Get off the Merry-Go-Round: Why SiteFarm doesn't use carousels

A time-lapse photo of a merry-go-round that makes it motion look like a whirling blur.

Carousels have been the golden child for web content for a long time now, but you may have noticed SiteFarm does not include them as an offering. Here’s why.

A data study performed by Erik Runyon from University of Notre Dame shows what developers have been trying to express for some time now; carousels are rarely used effectively and can actually be a detriment to a visitor’s experience. 

Carousel Interaction Stat Findings

Runyon chose to track the main Notre Dame site along with four other sites containing carousels, three of which were static, and one that included an auto-advance feature over a three month period. He tracked:

  1. Number of times the feature was switched by users
  2. Total feature clicks
  3. Total clicks per slide position in the carousel

All told, his numbers indicate users clicked on the carousel an average of 2% of the time. Of that minuscule number, only the first slide received the lion’s share of clicks, with a sharp drop-off for the remaining slides.

The Developer Community Responds

The web industry responded by running its own tests, and refining the idea of what it means to use carousels in the age of swipe 'n' scroll. Additional tests yielded similar results to those revealed by Runyon's tests; namely, a low yield of overall clicks on the first slide, with a sharp decrease thereafter.

Reasons to Avoid Carousels

1. It off-loads politics on your visitors

Sometimes it's competing priorities. Sometimes ego is involved. Sometimes someone says, "we're supposed to have a slider thingy on the home page, so make it pretty." What often ends up happening is an office will abdicate its responsibility to ascertain if the content added to the page truly serves the mandated departmental goals and, ultimately, the needs of their visitors.

The result is a smorgasbord of unrelated, unhelpful content visitors rarely bother to interact with, making the effort a waste and throwing away a prime location on the home page that may be put to better use.

2. It causes usability and accessibility problems

Auto-advancing carousels can cause accessibility problems for low-literacy visitors. Too fast and the person might not have enough time to read the slide. Too slow and you're frustrating sighted users. More still, is the carousel accessible to those requiring screen readers? The navigation to see the previous or next slide might be confusing, or missing altogether.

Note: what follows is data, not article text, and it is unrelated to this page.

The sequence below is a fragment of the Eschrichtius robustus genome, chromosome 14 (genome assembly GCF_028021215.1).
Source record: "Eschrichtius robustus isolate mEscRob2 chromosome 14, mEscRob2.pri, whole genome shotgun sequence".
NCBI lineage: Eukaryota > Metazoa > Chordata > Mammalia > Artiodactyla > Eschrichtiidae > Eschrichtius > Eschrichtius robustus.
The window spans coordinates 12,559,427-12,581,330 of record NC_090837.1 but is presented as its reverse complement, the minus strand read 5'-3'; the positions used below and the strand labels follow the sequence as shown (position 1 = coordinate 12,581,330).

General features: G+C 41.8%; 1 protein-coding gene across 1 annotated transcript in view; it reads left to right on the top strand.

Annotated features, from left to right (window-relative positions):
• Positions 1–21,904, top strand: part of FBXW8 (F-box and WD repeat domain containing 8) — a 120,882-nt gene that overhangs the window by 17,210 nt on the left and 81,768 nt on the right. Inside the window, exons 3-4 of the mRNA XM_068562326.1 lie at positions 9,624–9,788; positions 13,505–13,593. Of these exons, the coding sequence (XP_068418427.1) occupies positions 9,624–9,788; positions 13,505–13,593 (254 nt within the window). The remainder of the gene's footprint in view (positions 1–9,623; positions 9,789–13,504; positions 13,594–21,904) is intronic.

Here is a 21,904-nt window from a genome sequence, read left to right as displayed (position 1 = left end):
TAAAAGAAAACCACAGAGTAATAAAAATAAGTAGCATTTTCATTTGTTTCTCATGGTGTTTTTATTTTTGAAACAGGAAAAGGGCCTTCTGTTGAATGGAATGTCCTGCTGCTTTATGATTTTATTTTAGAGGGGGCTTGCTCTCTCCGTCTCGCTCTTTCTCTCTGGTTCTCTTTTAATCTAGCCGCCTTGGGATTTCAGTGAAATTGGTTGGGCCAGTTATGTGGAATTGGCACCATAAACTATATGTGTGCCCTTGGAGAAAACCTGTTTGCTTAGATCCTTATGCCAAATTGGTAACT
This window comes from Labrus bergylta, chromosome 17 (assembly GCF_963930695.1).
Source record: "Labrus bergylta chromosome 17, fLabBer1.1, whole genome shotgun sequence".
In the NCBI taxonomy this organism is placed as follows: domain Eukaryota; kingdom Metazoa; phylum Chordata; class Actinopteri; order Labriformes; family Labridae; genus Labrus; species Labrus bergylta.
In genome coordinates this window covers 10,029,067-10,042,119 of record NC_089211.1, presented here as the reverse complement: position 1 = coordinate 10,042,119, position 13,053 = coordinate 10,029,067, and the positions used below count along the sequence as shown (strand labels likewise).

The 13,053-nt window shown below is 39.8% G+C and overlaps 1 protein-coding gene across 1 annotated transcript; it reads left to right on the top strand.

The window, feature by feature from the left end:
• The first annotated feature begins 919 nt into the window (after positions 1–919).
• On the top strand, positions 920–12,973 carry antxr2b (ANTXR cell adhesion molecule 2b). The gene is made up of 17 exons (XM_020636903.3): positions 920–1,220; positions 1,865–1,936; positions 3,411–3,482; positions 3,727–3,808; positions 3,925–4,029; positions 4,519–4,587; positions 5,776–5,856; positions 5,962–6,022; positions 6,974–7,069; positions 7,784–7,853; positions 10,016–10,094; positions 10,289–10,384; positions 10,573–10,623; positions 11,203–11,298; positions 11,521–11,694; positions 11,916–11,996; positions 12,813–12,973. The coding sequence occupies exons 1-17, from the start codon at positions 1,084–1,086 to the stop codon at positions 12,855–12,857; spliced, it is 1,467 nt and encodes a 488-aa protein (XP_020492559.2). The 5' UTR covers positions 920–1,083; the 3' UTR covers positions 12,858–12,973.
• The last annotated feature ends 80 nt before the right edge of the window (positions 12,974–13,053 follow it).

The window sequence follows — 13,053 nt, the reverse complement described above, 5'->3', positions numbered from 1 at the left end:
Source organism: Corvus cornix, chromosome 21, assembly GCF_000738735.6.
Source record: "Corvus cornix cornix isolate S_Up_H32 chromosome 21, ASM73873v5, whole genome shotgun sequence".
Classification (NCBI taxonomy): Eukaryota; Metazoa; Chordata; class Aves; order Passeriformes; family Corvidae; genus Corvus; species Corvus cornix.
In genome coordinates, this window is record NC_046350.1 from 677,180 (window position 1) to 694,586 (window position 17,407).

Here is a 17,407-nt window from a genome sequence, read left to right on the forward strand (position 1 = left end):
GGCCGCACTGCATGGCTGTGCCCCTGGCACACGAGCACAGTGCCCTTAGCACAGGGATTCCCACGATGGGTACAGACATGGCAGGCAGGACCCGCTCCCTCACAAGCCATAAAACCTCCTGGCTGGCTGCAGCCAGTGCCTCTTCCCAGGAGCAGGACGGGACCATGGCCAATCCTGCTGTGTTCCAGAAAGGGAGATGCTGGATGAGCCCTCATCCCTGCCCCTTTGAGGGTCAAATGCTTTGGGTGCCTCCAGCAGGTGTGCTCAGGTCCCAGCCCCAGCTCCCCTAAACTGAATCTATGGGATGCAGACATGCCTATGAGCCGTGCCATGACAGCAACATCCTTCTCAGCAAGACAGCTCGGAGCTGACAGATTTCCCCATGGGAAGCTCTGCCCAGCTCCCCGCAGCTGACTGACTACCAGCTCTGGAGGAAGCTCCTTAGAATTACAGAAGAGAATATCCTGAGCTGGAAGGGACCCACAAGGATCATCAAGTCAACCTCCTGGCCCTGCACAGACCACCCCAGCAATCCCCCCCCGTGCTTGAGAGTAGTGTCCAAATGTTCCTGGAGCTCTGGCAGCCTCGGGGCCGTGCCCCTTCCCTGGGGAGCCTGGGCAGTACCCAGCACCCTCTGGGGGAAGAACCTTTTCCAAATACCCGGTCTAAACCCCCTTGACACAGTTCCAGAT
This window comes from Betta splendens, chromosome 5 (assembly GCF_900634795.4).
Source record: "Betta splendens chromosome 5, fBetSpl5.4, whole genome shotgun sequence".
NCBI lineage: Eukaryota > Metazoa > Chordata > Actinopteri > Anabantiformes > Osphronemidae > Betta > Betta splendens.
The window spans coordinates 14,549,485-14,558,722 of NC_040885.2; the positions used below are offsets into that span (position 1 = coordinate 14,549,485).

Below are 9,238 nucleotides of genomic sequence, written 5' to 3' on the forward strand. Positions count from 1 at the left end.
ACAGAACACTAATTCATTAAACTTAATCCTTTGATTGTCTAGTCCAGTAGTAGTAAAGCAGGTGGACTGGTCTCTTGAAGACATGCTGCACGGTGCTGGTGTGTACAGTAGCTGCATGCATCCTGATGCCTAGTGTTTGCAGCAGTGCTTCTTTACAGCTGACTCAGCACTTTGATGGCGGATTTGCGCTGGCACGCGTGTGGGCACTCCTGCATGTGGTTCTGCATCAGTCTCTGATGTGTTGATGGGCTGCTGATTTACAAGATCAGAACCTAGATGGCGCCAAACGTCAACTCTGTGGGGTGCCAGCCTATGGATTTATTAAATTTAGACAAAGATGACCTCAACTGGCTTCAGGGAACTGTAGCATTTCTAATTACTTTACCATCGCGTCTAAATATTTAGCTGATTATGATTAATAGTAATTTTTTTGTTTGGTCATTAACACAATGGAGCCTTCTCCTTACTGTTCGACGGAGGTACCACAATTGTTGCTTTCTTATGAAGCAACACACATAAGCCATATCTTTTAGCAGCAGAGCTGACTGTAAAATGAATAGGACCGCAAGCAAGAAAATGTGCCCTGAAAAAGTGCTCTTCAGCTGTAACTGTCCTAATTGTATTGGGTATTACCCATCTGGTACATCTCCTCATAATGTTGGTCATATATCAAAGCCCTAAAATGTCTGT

Auto-advance carousels also hijack control from your visitor, which is never a best practice. It's also pretty rude. 

Web users, by their nature, tend to be lazy and don't really appreciate being made to click any more than is necessary. If you want your visitors to see your content, place it on the page where they can easily see it without having to hunt for it, or else don't include that piece of content at all.

3. It looks like an ad banner

QA testing in a few cases indicated some people read right past the carousel, intent on finding the desired information and ignoring the carousel thinking it was an ad banner. This feeling was reinforced if the slide didn't contain any information the user felt relevant to their search, making it feel like a distraction to be ignored. Without ever touching the first slide, the remaining slides never had a chance.

4. Carousel slides are binary--they're either on or off

The average carousel is 3-5 slides. One might argue that, in reality, a carousel is a single slide--if the content in the other four isn't visible, it's not there and, if it's not there, it's not important enough to be on the page. Kinda says a lot about the other four slides, doesn't it? If the information is important enough to be visible to a visitor, it should be visible all the time in a place prominent enough for your visitor to actually discover it.

5. Overloading your mobile design

A growing percentage of site visitors are consuming your content via their smart phones. Unless properly optimized for the web, large images risk adding a lag to a visitor's site experience, and anything longer than a couple of seconds in wait time could result in the visitor concluding your site doesn't work, or they don't care to wait, and leaving to go elsewhere.

6. "Above the fold" isn't a thing

Continuing on with the mobile web, the idea of "above the fold" is dead and no longer considered a best practice in web design. Users are generally content to scroll down a page provided the content is useful and/or engaging.

 

After all that, is there ever a reason to use a carousel?

Yes, but its use should be restricted to providing greater context to an already established idea. The carousel should enhance the destination--not relied upon as a way to get there in the first place.

Let's take a couple examples:

  1. Zappos shoes - they have a carousel that shows you more about a shoe from different angles and in different colors, but only once a visitor has indicated an interest in that product by clicking on the shoe's link.
  2. Zillow.com - a house listing company that, when possible, includes a slideshow tour of a property the visitor has indicated interest in viewing.

In both these cases, the sliders are static and are provided in the context of an already established topic (a specific shoe or property).

Happily, we have a block in SiteFarm that will meet this particular need--the slideshow gallery block, which includes:

  • Album title
  • Navigational arrows
  • Caption area for each slide
  • Accessible design
  • Mobile design

If you're still not convinced and want to forge ahead to include your own, please note doing so becomes a custom project involving your site's sub-theme layer. Read more about custom design in our Site Builder section.

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